Vacant Home Insurance

Vacant Home Insurance

Do you own an empty house? You may have to purchase vacant-home insurance.

Based on information from the US Census (2011), it seems that approximately 13% of homes throughout the country are vacant. The number of vacancies is especially high in 3 states, including Nevada, Florida, and Arizona. Even though these properties are empty it doesn’t mean that their owners don’t need to consider getting insurance for them. This is because if you’re away from home for a long period of time, then your insurer can very well cancel your policy- or have a claim denied.

Have you purchased a new home recently but didn’t manage to sell your old property yet?  Are you renovating your home and moving out for a few months?  Do you spend only half a year in your home because you love to different cities throughout the year?

Whatever the case may be it is best that you consider getting insurance for your vacant home as soon as possible.  Keep in mind flood, fire, vandalism, and theft are more likely to happen on a vacant property. Damage is generally worse and that is because no one is there to fix it.

In terms of cost, it should be about 50-60% more than a regular home insurance policy. This is due to the fact that one such property can easily become the target of thieves and vandals, therefore; most insurers consider them to be high risk.

If you have a vacant property, here are 4 things you should know:

  1. You may think that you can easily leave your home vacant without the insurance company noticing it, but you’re wrong. That’s because the insurer can notice whether the home was occupied or not by asking the neighbors or by checking your utility bills.
  2. If you plan on leaving your home for a while, you should speak to your insurer before doing so and see how they can guarantee coverage while the house is unoccupied.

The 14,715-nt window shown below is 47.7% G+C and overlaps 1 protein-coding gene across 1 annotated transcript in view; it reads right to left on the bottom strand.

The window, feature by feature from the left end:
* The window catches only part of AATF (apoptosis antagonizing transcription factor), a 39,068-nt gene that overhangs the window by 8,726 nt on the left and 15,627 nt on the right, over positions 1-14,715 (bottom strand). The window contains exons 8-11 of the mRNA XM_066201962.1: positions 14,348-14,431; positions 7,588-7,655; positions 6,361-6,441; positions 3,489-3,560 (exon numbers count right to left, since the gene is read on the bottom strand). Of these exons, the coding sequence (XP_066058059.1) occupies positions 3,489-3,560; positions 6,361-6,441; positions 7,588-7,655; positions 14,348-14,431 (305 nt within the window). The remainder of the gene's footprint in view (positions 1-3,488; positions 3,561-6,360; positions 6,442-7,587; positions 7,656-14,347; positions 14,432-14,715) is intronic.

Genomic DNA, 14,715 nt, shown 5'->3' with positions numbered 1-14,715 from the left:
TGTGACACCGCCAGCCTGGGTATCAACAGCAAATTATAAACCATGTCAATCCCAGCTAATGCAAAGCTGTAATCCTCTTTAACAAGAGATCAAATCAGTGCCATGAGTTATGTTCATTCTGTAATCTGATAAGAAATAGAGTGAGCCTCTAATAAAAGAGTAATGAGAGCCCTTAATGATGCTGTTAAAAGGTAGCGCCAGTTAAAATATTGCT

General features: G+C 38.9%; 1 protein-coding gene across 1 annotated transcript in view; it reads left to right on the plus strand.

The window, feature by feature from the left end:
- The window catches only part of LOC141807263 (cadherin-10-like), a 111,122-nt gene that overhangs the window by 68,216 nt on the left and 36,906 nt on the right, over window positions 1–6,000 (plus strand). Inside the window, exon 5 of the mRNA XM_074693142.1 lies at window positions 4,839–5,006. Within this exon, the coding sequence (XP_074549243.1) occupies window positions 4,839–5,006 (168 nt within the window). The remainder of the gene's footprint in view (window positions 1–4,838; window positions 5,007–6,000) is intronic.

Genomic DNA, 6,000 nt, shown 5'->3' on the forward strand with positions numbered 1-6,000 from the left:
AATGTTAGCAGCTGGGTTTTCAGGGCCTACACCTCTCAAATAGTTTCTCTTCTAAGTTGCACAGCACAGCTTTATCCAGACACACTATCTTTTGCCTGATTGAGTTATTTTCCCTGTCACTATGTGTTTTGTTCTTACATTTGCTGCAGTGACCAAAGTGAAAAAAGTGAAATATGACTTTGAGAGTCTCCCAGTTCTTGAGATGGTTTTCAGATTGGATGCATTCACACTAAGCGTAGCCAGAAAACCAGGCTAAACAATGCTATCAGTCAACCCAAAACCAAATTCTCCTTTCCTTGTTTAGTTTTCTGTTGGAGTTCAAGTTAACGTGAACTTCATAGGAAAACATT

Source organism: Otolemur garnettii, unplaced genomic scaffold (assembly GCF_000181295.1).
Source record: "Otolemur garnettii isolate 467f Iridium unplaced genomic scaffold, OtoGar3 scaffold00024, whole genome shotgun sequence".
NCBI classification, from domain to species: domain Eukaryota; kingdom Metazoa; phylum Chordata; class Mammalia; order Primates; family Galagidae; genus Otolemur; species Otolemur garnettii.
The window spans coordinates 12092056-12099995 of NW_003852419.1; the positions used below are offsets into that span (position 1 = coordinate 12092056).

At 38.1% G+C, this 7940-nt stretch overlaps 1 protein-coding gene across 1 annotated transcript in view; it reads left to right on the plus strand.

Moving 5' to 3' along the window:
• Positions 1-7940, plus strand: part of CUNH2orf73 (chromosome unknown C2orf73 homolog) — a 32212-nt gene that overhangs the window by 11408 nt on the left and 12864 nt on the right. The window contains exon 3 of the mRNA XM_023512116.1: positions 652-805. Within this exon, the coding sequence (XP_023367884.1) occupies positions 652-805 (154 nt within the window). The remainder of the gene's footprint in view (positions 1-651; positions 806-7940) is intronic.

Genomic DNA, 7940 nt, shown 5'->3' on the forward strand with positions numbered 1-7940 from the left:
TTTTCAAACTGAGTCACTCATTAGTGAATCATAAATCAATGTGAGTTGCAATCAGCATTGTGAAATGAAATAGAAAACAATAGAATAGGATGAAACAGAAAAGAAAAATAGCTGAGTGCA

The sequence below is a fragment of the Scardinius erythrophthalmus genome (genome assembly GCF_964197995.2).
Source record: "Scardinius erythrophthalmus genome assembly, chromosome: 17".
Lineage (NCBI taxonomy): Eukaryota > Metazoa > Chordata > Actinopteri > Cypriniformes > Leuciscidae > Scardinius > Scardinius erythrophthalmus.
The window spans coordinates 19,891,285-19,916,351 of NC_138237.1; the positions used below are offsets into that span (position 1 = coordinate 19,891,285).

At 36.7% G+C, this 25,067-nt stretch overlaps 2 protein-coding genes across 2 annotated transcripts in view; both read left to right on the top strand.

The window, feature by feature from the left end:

3. There are many homeowners insurance policies that feature a special clause which can void coverage on vacant properties. This clause gives homeowner’s a certain amount of time that the house can be unoccupied for before the insurance company cancels coverage. In most cases, if a property is not occupied for thirty days, the insurer will cancel coverage. However, some insurers will cancel coverage after sixty days.
  4. If you take good care of your vacant property, then you’ll be happy to know what some insurance companies are willing to work with you. They will actually provide you with a vacancy permit but bear in mind that it covers a limited number of threats.

Should you get vacant-home coverage?

The truth is that not every insurance company is going to offer you the aforementioned endorsements. If this is the case with yours, then you may want to consider purchasing a vacant home insurance policy that covers threats regular policies won’t cover. Since larger companies don’t sell such policies, it’s recommended that you shop for one from a smaller insurance company.

Exploring your options

According to David W. Clausen, CEO of Coastal Insurance Solutions, you should do your homework to learn more about the types of policies that suit your needs best. If you’re unable to find a specialty or standard insurance agency that can cover you, get in touch with your states insurance regulator and inquire about the state’s FAIR plan.  In New York, it’s called the New York Property Insurance Underwriters Association, or NYPIUA, and can be a good outlet for customers with several claims. While you may be accepted, the premiums are indeed a bit higher.

If the price of a FAIR plan is too high, there are other options.

If you don’t want to get a vacant home insurance policy, then hiring a house sitter may very well be a better idea. However, if the home will be vacant for a long time, then it’s best to just rent it. If you do so though, be sure to purchase a landlord’s policy if you want your home to be covered, since a vacant home insurance policy and homeowner’s insurance policy don’t cover rental properties.


Need assistance now?

Give us a call:
(631) 782-3175